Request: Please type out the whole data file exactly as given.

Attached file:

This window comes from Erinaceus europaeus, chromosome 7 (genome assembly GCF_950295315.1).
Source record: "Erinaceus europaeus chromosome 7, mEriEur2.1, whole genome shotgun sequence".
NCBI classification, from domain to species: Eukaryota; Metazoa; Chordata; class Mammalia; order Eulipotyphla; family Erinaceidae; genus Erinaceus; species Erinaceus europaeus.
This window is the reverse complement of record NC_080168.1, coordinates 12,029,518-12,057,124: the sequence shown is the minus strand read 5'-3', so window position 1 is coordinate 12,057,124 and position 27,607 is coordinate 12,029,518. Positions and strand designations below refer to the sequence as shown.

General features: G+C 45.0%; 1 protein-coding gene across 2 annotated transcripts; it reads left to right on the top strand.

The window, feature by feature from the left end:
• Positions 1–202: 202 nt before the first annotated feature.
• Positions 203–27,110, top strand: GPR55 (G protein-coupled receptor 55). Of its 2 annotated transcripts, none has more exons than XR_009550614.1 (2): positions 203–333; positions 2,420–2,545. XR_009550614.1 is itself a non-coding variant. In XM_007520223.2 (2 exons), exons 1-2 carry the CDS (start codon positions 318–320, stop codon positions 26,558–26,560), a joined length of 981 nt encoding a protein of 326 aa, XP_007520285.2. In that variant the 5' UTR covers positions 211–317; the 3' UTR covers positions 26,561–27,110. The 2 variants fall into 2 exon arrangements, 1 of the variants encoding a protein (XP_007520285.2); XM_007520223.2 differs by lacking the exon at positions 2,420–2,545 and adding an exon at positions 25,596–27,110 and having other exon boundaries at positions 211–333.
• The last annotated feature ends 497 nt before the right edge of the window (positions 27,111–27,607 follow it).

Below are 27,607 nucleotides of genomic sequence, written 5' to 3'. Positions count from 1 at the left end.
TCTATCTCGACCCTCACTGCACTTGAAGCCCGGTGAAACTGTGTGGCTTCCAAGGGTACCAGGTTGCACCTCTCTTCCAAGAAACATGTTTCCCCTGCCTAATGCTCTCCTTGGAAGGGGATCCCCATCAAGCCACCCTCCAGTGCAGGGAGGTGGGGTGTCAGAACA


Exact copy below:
This window comes from Erinaceus europaeus, chromosome 7 (genome assembly GCF_950295315.1).
Source record: "Erinaceus europaeus chromosome 7, mEriEur2.1, whole genome shotgun sequence".
NCBI classification, from domain to species: Eukaryota; Metazoa; Chordata; class Mammalia; order Eulipotyphla; family Erinaceidae; genus Erinaceus; species Erinaceus europaeus.
This window is the reverse complement of record NC_080168.1, coordinates 12,029,518-12,057,124: the sequence shown is the minus strand read 5'-3', so window position 1 is coordinate 12,057,124 and position 27,607 is coordinate 12,029,518. Positions and strand designations below refer to the sequence as shown.

General features: G+C 45.0%; 1 protein-coding gene across 2 annotated transcripts; it reads left to right on the top strand.

The window, feature by feature from the left end:
• Positions 1–202: 202 nt before the first annotated feature.
• Positions 203–27,110, top strand: GPR55 (G protein-coupled receptor 55). Of its 2 annotated transcripts, none has more exons than XR_009550614.1 (2): positions 203–333; positions 2,420–2,545. XR_009550614.1 is itself a non-coding variant. In XM_007520223.2 (2 exons), exons 1-2 carry the CDS (start codon positions 318–320, stop codon positions 26,558–26,560), a joined length of 981 nt encoding a protein of 326 aa, XP_007520285.2. In that variant the 5' UTR covers positions 211–317; the 3' UTR covers positions 26,561–27,110. The 2 variants fall into 2 exon arrangements, 1 of the variants encoding a protein (XP_007520285.2); XM_007520223.2 differs by lacking the exon at positions 2,420–2,545 and adding an exon at positions 25,596–27,110 and having other exon boundaries at positions 211–333.
• The last annotated feature ends 497 nt before the right edge of the window (positions 27,111–27,607 follow it).

Below are 27,607 nucleotides of genomic sequence, written 5' to 3'. Positions count from 1 at the left end.
TCTATCTCGACCCTCACTGCACTTGAAGCCCGGTGAAACTGTGTGGCTTCCAAGGGTACCAGGTTGCACCTCTCTTCCAAGAAACATGTTTCCCCTGCCTAATGCTCTCCTTGGAAGGGGATCCCCATCAAGCCACCCTCCAGTGCAGGGAGGTGGGGTGTCAGAACA